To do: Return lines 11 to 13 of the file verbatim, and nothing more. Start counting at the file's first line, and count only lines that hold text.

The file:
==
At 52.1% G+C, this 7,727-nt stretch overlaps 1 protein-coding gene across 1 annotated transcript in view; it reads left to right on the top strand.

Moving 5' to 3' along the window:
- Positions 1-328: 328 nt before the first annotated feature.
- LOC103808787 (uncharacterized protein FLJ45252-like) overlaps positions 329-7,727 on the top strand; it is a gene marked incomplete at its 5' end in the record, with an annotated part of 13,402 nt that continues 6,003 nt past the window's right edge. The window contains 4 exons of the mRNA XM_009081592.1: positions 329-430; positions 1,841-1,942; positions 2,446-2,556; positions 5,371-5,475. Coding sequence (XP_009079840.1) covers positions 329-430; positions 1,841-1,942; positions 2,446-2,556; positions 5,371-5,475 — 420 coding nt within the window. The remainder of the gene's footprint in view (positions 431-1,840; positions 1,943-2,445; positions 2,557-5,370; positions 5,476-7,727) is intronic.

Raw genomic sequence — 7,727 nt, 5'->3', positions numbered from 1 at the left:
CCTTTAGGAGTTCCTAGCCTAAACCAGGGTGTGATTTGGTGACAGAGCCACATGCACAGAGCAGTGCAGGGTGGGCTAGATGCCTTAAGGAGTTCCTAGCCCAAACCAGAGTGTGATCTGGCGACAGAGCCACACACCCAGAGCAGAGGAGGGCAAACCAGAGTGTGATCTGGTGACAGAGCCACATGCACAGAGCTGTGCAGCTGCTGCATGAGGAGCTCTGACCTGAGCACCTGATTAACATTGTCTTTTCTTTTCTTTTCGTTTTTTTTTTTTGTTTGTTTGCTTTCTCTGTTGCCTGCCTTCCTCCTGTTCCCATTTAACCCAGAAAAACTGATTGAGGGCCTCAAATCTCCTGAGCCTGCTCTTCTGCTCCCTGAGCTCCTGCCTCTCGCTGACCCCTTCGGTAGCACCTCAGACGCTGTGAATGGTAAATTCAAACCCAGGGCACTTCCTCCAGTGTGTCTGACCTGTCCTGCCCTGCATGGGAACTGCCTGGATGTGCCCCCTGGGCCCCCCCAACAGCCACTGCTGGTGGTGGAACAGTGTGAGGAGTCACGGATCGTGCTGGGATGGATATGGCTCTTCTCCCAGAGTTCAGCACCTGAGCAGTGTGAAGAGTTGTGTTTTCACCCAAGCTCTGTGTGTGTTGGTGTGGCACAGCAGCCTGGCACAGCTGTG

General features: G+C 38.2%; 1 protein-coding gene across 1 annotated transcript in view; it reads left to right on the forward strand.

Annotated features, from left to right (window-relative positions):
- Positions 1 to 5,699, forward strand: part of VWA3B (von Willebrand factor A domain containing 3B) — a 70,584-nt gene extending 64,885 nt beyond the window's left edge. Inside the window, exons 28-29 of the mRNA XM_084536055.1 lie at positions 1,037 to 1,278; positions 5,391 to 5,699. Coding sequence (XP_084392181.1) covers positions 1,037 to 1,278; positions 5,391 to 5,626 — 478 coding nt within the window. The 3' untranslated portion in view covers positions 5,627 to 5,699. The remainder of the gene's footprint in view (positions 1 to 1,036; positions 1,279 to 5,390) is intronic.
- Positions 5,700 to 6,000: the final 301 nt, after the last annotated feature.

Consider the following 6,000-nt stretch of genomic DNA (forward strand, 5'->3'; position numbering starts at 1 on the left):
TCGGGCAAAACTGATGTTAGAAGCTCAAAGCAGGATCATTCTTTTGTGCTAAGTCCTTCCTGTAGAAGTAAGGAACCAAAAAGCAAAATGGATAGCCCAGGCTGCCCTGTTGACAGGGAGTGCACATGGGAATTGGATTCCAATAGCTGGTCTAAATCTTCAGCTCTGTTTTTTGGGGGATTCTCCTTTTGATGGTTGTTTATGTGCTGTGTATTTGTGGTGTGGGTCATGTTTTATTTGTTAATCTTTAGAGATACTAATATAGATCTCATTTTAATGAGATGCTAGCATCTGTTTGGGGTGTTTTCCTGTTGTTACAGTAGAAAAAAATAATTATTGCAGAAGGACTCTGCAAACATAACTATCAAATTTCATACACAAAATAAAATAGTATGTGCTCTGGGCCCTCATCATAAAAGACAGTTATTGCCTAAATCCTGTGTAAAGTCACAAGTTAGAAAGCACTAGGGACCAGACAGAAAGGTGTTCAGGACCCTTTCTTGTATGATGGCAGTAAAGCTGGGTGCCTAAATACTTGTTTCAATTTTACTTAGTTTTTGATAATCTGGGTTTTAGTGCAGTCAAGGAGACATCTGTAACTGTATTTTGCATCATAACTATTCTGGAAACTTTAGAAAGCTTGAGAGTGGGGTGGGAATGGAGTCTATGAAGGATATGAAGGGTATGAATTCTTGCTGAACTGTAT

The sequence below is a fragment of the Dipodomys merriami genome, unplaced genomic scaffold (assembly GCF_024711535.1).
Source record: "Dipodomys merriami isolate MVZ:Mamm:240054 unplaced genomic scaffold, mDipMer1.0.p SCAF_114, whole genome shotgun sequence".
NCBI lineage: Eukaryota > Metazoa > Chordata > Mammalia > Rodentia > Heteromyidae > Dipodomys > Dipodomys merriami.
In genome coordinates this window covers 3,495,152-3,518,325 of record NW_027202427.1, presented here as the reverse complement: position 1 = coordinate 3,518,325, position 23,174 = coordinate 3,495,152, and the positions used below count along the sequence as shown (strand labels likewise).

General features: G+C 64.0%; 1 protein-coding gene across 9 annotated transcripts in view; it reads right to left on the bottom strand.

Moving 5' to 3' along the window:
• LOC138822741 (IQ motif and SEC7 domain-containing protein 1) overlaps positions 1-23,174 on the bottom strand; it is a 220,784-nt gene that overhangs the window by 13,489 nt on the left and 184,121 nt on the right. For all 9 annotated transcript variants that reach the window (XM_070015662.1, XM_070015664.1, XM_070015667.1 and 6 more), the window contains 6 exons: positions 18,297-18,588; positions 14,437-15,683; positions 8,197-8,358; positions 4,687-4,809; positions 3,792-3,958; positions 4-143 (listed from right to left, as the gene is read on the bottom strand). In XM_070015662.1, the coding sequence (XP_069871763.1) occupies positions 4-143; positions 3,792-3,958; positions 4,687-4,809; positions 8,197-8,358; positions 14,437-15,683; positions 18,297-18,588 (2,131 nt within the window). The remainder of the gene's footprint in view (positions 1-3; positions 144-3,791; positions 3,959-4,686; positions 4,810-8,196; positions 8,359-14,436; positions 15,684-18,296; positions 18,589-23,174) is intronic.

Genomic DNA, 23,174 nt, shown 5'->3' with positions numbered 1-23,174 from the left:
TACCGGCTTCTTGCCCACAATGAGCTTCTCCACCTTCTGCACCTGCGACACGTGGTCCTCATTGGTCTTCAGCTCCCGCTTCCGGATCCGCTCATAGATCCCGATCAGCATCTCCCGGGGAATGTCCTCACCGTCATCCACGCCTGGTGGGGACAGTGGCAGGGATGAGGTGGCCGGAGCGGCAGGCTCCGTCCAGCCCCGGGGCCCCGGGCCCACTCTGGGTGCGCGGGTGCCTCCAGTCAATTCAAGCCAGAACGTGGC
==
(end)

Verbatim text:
Consider the following 6,000-nt stretch of genomic DNA (forward strand, 5'->3'; position numbering starts at 1 on the left):
TCGGGCAAAACTGATGTTAGAAGCTCAAAGCAGGATCATTCTTTTGTGCTAAGTCCTTCCTGTAGAAGTAAGGAACCAAAAAGCAAAATGGATAGCCCAGGCTGCCCTGTTGACAGGGAGTGCACATGGGAATTGGATTCCAATAGCTGGTCTAAATCTTCAGCTCTGTTTTTTGGGGGATTCTCCTTTTGATGGTTGTTTATGTGCTGTGTATTTGTGGTGTGGGTCATGTTTTATTTGTTAATCTTTAGAGATACTAATATAGATCTCATTTTAATGAGATGCTAGCATCTGTTTGGGGTGTTTTCCTGTTGTTACAGTAGAAAAAAATAATTATTGCAGAAGGACTCTGCAAACATAACTATCAAATTTCATACACAAAATAAAATAGTATGTGCTCTGGGCCCTCATCATAAAAGACAGTTATTGCCTAAATCCTGTGTAAAGTCACAAGTTAGAAAGCACTAGGGACCAGACAGAAAGGTGTTCAGGACCCTTTCTTGTATGATGGCAGTAAAGCTGGGTGCCTAAATACTTGTTTCAATTTTACTTAGTTTTTGATAATCTGGGTTTTAGTGCAGTCAAGGAGACATCTGTAACTGTATTTTGCATCATAACTATTCTGGAAACTTTAGAAAGCTTGAGAGTGGGGTGGGAATGGAGTCTATGAAGGATATGAAGGGTATGAATTCTTGCTGAACTGTAT

The sequence below is a fragment of the Dipodomys merriami genome, unplaced genomic scaffold (assembly GCF_024711535.1).